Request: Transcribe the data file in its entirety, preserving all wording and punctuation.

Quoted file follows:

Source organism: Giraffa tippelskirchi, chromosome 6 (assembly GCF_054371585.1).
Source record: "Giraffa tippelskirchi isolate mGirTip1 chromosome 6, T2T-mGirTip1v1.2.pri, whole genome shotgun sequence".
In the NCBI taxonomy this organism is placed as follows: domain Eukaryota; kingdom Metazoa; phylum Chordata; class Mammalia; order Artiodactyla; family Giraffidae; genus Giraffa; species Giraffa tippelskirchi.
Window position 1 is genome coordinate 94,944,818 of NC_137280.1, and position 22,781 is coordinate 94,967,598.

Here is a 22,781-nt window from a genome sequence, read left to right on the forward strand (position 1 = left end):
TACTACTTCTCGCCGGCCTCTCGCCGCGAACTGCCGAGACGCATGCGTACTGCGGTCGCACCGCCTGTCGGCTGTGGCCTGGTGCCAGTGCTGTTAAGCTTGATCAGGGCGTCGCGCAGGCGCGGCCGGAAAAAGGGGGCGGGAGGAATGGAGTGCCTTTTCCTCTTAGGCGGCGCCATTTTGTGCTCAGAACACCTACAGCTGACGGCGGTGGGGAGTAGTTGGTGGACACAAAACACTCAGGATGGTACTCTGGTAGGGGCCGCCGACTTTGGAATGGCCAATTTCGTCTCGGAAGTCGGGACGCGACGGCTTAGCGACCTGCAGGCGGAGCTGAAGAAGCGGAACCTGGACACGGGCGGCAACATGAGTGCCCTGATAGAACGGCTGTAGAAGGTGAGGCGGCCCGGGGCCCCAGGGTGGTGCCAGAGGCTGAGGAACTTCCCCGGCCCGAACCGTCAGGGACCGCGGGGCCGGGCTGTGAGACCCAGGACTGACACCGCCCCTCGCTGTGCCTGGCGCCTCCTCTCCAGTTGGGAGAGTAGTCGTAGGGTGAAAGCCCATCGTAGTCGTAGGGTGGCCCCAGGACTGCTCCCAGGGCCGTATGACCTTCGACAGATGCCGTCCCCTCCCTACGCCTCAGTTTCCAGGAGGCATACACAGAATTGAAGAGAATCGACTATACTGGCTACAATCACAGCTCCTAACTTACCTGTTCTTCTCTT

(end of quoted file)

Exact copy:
Source organism: Giraffa tippelskirchi, chromosome 6 (assembly GCF_054371585.1).
Source record: "Giraffa tippelskirchi isolate mGirTip1 chromosome 6, T2T-mGirTip1v1.2.pri, whole genome shotgun sequence".
In the NCBI taxonomy this organism is placed as follows: domain Eukaryota; kingdom Metazoa; phylum Chordata; class Mammalia; order Artiodactyla; family Giraffidae; genus Giraffa; species Giraffa tippelskirchi.
Window position 1 is genome coordinate 94,944,818 of NC_137280.1, and position 22,781 is coordinate 94,967,598.

Here is a 22,781-nt window from a genome sequence, read left to right on the forward strand (position 1 = left end):
TACTACTTCTCGCCGGCCTCTCGCCGCGAACTGCCGAGACGCATGCGTACTGCGGTCGCACCGCCTGTCGGCTGTGGCCTGGTGCCAGTGCTGTTAAGCTTGATCAGGGCGTCGCGCAGGCGCGGCCGGAAAAAGGGGGCGGGAGGAATGGAGTGCCTTTTCCTCTTAGGCGGCGCCATTTTGTGCTCAGAACACCTACAGCTGACGGCGGTGGGGAGTAGTTGGTGGACACAAAACACTCAGGATGGTACTCTGGTAGGGGCCGCCGACTTTGGAATGGCCAATTTCGTCTCGGAAGTCGGGACGCGACGGCTTAGCGACCTGCAGGCGGAGCTGAAGAAGCGGAACCTGGACACGGGCGGCAACATGAGTGCCCTGATAGAACGGCTGTAGAAGGTGAGGCGGCCCGGGGCCCCAGGGTGGTGCCAGAGGCTGAGGAACTTCCCCGGCCCGAACCGTCAGGGACCGCGGGGCCGGGCTGTGAGACCCAGGACTGACACCGCCCCTCGCTGTGCCTGGCGCCTCCTCTCCAGTTGGGAGAGTAGTCGTAGGGTGAAAGCCCATCGTAGTCGTAGGGTGGCCCCAGGACTGCTCCCAGGGCCGTATGACCTTCGACAGATGCCGTCCCCTCCCTACGCCTCAGTTTCCAGGAGGCATACACAGAATTGAAGAGAATCGACTATACTGGCTACAATCACAGCTCCTAACTTACCTGTTCTTCTCTT